Bryan Berlin and I will be appearing on the Paul Pepper Show, Channel 8 in Columbia, on April 2. This is our second appearance, and we are pleased that the producers have invited us back to give an update on the progress of our project. We will once again be making an appeal for support and for any historical information that listeners might have. Tune in, if you have a chance.
* * *
Today's articles from The Marshall Democrat-News begin with one from the Nov. 21, 1929, issue which informs the public that production of planes at the Marshall plant is going at full throttle.
"Made Twenty-four Barlings During Month of October
"Production Going Forward At Rate of Four a Week
"-- Test New Engine -- School News
"During October, twenty-four Barling NB-3 monoplanes were produced at the Nicholas-Beazley Airplane Company, Inc. factory here. Production was divided equally between the LeBlond, Velie, and Genet-powered models. Production during the month of November will be carried on at the rate of four planes per week.
"Try Out New Engine
"A Barling NB-3 monoplane with a Kinner engine of ninety horsepower was recently test flown at the airport and tests proved very satisfactory, the plane developing a top speed of 130 miles per hour and climb of 1,500 feet per minute, with a takeoff in 15 or 20 feet, it was reported. It is being contemplated to add this motor installation to the present line for use in high altitudes.
"Barling planes now come equipped with the Belie 55, the LeBlond 60 and the Genet engine of 80-horsepower. All three models which are of the low wing, all-metal structured, three-place type, sell for less than $4,000.
"Planes to West Coast
"The second carload shipment of five Barling NB-3 monoplanes has been shipped to the West Coast distributor for the company at Los Angeles. The shipment consisted of two Velie, two LeBlond and one Genet-powered models.
"Sales amounting to several hundred dollars daily are reported for the Western branch, which was established only a short time ago. During the month of October profits were favorable and a steady increase is being shown, according to W.F. Potter, export manager. A contract calling for twenty planes was placed by the Canadian concern which has recently accepted delivery on the first two ships. The planes will be equipped with skis for winter flying, it is reported.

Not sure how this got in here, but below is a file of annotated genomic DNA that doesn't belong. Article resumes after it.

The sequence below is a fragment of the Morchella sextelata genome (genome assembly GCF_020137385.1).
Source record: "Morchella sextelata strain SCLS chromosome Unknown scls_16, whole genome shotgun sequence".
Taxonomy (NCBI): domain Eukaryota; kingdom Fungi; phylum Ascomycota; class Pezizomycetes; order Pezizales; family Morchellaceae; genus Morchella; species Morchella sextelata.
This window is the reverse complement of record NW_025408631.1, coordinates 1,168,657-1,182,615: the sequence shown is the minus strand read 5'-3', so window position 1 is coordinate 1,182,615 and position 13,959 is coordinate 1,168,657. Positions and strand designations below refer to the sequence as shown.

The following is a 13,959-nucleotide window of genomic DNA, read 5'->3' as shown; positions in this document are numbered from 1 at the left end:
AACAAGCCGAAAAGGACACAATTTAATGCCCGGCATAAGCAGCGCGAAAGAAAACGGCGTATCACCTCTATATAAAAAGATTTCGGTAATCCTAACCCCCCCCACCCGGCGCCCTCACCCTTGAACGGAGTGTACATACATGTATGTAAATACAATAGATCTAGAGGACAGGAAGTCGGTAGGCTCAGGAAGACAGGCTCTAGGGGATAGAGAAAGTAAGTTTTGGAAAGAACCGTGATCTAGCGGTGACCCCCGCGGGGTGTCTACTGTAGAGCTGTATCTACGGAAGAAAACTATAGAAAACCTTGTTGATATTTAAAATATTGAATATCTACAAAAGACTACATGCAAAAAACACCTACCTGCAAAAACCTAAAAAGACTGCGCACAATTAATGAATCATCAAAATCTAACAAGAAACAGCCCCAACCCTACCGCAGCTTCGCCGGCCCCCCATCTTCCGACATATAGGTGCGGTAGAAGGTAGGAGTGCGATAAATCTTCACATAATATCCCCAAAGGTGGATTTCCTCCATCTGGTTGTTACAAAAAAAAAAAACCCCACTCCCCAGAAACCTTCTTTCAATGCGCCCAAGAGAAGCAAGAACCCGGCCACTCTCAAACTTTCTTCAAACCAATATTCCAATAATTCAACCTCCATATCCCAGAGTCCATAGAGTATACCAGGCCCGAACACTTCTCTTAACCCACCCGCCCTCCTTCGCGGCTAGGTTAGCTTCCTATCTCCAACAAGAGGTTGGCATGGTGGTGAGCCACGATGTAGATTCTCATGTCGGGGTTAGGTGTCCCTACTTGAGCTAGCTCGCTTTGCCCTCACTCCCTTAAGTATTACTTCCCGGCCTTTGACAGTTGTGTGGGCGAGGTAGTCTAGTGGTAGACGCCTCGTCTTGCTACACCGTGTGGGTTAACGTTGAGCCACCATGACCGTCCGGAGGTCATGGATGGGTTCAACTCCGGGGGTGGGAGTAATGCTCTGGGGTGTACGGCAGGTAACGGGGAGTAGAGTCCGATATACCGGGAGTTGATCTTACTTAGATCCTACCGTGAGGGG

"The Aeronautical Corporation of Canada was recently organized for the distribution of aircraft and aircraft supplies in Canada. J.A. Sully, president of the Winnipeg Flying Club, is president of the company, and C.O. Borker, formerly purchasing agent for the Canadian Western Air Express, is the purchasing agent. According to officials of the new organization, branches will be established in the near future which will be located to offer immediate parts and supplies service to Canadian airlines and other operators.
"J.L. Balmat and G.R. Seamans of St. Joseph, Mo., have been appointed dealers for the Barling NB-3 monoplane. A contract calling for twelve planes has been placed by the St. Joseph men who have accepted delivery on the first ship. Operations will be carried on from Rosecrans Field there.
"During the current week the Export Department of this company made a shipment of the Engineering Division of the Siam Government at Bangkok, Siam. Reports from that country indicate that a comprehensive development of aviation is taking place. A shipment was also made during the current week to the Messers Atkinson's Motor Garage, Ltd., of Bloemfonteen, South Africa.